The stage rigging basics have changed significantly since the old hemp systems of the “Golden Age of Sail” (1850-1900). For starters, riggers have far more choice of materials in hardware and soft goods today. Hemp, wood, leather, canvas, and metal have given way to thermoplastics and synthetic fibers.
Synthetic Stage Rigging Ropes
The advent of modern, high-strength synthetic ropes has added such advanced options as:
- High modulus polyethylene (HMPE) like Dyneema®
- Liquid crystal polymers (LCPs) like Vectran®
- Aramids like Technora®
Technology has even made it possible to manufacture polypropylene ropes that closely resemble authentic hemp braids—such as Classic-Tex and Spunflex by Robline®—but with all the advantages of high-strength inorganic fibers.
Modern Stage Rigging Hardware
Stage hardware has also grown stronger and lighter than ever before with the help of materials like:
- Self-lubricating stabilized acetal pulleys that combine low friction and high durability
- Nylatron® sheaves that handle fiber ropes and steel wire equally well
- Torlon® needle rollers in high capacity blocks such as the Ronstan® Series 60 Orbit Blocks™
However, cutting edge synthetic fiber ropes have become something of a double-edged sword for their counterparts in the latest stage rigging hardware. Pulley advances simply haven’t been able to keep pace with the astounding leaps in maximum load tolerance enjoyed by the newest synthetic ropes.
High Tensile Strength vs. Lower Breaking Loads
There are ropes out there now that outperform steel cable by a factor of 15:1, weight-for-weight. This is great news for the increasing weight of technology-laden drops and smart lighting fixtures. However, it may be challenging to find a pulley, or attachment point, strong enough to take full advantage of this incredible load tolerance. The maximum load of a pulley is usually lower than that of the rope that fits into its sheave(s).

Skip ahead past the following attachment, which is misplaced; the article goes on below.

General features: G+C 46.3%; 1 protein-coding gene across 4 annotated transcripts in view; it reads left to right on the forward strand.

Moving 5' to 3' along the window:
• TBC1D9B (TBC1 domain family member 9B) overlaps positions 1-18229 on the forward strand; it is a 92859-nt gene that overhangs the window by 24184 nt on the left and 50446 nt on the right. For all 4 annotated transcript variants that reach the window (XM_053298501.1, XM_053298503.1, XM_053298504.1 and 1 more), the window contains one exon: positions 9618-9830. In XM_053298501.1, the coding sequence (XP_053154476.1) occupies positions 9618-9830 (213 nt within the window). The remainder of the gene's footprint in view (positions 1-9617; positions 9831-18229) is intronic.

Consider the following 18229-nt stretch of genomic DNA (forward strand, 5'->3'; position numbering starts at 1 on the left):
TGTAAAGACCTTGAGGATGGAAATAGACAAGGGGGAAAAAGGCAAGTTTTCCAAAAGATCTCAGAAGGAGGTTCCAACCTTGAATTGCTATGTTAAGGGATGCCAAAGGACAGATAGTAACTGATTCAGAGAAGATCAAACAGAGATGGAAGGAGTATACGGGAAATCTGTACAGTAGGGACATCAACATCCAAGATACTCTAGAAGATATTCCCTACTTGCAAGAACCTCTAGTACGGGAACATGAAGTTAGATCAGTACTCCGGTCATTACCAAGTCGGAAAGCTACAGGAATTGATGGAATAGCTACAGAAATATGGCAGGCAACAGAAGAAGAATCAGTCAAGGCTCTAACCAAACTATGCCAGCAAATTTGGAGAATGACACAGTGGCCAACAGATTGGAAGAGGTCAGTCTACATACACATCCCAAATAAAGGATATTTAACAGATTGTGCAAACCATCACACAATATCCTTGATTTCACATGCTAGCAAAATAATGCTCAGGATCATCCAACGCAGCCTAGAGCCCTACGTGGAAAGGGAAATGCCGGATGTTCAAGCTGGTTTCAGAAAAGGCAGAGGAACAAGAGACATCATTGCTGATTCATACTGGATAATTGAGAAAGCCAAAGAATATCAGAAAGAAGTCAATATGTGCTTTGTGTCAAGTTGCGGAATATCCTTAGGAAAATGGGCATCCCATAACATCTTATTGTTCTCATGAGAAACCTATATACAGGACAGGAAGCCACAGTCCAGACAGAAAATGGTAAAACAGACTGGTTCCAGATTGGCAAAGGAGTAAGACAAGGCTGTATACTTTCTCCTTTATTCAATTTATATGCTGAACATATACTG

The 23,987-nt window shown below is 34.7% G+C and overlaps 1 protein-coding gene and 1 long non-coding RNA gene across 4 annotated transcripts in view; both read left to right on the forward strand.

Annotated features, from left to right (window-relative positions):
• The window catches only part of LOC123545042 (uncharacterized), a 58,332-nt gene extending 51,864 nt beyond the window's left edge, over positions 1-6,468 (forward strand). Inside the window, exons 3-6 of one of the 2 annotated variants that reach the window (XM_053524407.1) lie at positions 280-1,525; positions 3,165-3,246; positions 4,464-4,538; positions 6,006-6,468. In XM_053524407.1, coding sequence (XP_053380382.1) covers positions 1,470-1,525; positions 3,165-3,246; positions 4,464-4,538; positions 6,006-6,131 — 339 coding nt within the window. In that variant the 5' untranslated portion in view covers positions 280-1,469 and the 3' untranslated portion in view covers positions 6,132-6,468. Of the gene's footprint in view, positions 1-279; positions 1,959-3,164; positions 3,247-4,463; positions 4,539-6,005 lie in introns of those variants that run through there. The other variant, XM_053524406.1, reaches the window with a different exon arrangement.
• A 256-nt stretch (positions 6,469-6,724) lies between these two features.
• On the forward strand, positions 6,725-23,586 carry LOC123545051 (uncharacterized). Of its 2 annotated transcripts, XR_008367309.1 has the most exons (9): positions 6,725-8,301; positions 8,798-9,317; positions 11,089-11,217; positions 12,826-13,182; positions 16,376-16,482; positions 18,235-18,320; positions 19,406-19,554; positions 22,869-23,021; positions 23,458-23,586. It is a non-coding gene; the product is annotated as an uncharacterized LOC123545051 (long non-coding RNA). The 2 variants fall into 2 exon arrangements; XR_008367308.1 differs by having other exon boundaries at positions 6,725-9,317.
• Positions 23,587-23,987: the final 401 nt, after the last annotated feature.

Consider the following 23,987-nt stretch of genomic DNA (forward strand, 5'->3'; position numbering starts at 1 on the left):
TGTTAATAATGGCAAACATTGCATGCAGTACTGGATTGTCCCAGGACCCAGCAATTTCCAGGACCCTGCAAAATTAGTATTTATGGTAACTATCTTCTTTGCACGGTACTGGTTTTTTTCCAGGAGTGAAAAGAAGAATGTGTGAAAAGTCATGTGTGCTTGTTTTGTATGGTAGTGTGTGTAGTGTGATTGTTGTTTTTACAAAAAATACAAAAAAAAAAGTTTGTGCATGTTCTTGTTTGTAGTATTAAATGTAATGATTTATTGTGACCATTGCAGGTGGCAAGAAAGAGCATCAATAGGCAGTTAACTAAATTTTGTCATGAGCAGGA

One option is to rig a block and tackle that will reduce the individual load experienced by each pulley—as is commonly done to handle unbalanced loads in fly systems. For every factor of mechanical advantage in the system, there is a matching reduction in stress on the constituent sheaves. For example, consider this combination of rope/hardware for a 1,000 lb drop:
Purchase Line: 8mm Dyneema® SK-78
- This sort of Dyneema® line has a minimum breaking load (MBL) of over 6 tons
Block and Tackle: 2x Ronstan® Series 60 Orbit Blocks™ (Double-Blocks)
- Each double-block has an 8,820 lb maximum working load
- 4:1 mechanical advantage from the “twofold purchase” block and tackle (two double-blocks)
In this scenario, the mechanical advantage helps the stage rigging rope and hardware to work together. Each sheave must support only 250 lb of the 1,000 lb drop’s load. This means everything respects a 10:1 (or better) safety factor of operating load to breaking load.
- The rope’s breaking load is over 12,000 lb vs. the 1,000 lb drop (12:1 safety factor).
- Each pulley block’s breaking load is over 8,000 lb vs. the 500 lb each double-block must support (16:1 safety factor).
Maximum Load vs. Friction
Another consideration is how the stage rigging system will minimize friction while also maximizing load tolerance. Traditionally, a bushing block is ideal for high loads, since it distributes the load on a pulley across the maximum surface area. Ball-bearing blocks, on the other hand, are better for reducing friction—they minimize contact with the pulley hub. How can one set of stage rigging hardware do both?
We developed the Ronstan® Core Block™ series to handle both dynamic and static loads with an innovative two-stage bearing system. At low loads, ball bearings keep friction from interfering. As the load increases, they push aside, and a bushing takes the load from the central hub. This helps your stage rigging hardware adapt to any situational usage of the rope—for dynamic motion or maximum load.